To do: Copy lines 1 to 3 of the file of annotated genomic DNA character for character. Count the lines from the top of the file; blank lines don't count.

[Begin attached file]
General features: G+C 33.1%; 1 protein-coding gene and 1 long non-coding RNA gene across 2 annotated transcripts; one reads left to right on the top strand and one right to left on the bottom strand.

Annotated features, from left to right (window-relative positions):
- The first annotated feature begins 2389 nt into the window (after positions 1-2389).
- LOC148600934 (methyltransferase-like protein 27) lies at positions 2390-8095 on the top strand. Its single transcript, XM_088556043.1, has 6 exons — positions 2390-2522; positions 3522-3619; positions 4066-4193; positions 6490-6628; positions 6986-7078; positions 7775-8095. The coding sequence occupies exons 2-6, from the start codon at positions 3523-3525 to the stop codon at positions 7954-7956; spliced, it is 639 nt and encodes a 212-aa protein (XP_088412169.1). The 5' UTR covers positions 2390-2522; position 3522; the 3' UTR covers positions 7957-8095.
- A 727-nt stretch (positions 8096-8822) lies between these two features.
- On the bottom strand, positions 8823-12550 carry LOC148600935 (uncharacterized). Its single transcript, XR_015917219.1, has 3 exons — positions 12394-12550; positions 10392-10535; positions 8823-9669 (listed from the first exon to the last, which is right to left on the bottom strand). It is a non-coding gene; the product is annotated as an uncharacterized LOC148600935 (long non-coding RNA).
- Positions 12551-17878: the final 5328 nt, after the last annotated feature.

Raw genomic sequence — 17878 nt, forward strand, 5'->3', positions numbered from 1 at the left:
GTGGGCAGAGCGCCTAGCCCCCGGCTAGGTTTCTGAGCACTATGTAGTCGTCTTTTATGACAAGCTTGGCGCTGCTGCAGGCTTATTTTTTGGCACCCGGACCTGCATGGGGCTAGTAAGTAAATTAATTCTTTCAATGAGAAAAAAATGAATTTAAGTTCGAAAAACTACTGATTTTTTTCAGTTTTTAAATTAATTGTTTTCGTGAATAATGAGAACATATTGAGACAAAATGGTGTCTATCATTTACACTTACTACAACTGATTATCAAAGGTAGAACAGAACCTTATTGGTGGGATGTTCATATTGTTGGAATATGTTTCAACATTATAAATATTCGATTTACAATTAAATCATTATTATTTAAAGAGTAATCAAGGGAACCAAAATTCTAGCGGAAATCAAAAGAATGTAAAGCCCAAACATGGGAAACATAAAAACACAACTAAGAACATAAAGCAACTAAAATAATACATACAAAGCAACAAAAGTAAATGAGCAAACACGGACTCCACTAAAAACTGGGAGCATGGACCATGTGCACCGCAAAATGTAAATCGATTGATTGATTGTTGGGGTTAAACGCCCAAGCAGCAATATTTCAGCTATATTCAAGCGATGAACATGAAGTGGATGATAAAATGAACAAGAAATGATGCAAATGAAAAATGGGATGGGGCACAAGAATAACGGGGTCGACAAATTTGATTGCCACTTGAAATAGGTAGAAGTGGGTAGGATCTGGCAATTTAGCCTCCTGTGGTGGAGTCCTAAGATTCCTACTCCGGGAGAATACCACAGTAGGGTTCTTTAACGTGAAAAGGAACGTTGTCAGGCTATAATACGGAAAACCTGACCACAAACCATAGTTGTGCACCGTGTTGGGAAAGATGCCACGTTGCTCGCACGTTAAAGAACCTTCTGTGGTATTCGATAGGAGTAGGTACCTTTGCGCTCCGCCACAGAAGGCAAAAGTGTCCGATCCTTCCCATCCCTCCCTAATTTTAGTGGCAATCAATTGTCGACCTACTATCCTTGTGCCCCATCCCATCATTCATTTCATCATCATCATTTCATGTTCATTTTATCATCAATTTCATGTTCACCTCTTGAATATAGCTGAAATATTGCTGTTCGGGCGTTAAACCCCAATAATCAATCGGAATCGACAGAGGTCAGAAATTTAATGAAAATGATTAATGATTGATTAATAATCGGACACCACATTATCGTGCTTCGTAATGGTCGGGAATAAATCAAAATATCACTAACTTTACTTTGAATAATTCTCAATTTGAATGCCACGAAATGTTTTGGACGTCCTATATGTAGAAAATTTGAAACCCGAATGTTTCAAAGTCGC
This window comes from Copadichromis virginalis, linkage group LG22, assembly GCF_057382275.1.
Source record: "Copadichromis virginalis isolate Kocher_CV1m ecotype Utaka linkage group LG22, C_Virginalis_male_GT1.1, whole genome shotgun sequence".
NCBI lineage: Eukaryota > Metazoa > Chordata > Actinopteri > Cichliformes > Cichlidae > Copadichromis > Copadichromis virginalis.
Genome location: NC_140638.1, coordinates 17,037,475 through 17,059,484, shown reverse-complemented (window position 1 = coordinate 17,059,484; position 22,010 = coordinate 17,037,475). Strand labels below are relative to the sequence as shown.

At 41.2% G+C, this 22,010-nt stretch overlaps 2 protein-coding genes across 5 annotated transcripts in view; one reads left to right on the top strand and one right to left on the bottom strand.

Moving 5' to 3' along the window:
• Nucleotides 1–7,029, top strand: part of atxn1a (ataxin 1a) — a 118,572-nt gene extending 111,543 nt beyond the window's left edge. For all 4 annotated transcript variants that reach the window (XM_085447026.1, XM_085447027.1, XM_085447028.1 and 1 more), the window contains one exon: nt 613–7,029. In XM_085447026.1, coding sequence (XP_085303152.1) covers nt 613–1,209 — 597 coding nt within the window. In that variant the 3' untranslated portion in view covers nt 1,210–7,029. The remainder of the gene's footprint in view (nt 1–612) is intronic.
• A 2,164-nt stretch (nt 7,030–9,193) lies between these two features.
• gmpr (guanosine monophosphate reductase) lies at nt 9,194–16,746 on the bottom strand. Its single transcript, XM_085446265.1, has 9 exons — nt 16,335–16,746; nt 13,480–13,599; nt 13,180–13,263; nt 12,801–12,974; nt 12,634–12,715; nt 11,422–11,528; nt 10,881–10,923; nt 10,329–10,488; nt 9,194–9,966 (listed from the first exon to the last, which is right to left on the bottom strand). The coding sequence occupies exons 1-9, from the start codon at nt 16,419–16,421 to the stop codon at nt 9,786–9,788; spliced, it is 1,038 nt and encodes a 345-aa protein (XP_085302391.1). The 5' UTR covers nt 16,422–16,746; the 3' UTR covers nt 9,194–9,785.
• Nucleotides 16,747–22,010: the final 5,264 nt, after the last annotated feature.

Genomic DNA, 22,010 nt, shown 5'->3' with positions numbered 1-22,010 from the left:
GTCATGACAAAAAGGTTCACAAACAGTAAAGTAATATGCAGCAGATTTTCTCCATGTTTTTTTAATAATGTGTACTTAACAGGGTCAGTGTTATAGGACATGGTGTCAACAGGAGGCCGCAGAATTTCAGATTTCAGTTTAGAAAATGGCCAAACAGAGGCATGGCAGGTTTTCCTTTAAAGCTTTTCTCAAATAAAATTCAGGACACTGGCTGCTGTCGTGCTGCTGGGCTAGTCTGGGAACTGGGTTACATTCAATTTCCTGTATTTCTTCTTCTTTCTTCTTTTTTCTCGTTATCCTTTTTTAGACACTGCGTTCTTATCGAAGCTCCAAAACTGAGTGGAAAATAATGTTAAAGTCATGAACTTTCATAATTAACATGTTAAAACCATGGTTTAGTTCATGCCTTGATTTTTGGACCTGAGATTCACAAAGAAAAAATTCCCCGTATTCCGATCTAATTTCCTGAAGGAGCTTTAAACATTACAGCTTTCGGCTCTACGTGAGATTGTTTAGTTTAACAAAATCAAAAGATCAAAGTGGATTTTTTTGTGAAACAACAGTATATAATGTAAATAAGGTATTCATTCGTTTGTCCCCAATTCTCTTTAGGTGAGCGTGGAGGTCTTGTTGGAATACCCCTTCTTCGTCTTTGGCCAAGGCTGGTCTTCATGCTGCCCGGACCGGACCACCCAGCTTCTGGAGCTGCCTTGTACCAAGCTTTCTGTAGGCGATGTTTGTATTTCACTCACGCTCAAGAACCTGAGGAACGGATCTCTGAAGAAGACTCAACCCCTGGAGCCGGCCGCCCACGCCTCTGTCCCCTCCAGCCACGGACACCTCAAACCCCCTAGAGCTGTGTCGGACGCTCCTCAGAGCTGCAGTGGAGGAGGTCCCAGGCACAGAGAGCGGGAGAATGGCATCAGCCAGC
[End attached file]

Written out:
General features: G+C 33.1%; 1 protein-coding gene and 1 long non-coding RNA gene across 2 annotated transcripts; one reads left to right on the top strand and one right to left on the bottom strand.

Annotated features, from left to right (window-relative positions):
- The first annotated feature begins 2389 nt into the window (after positions 1-2389).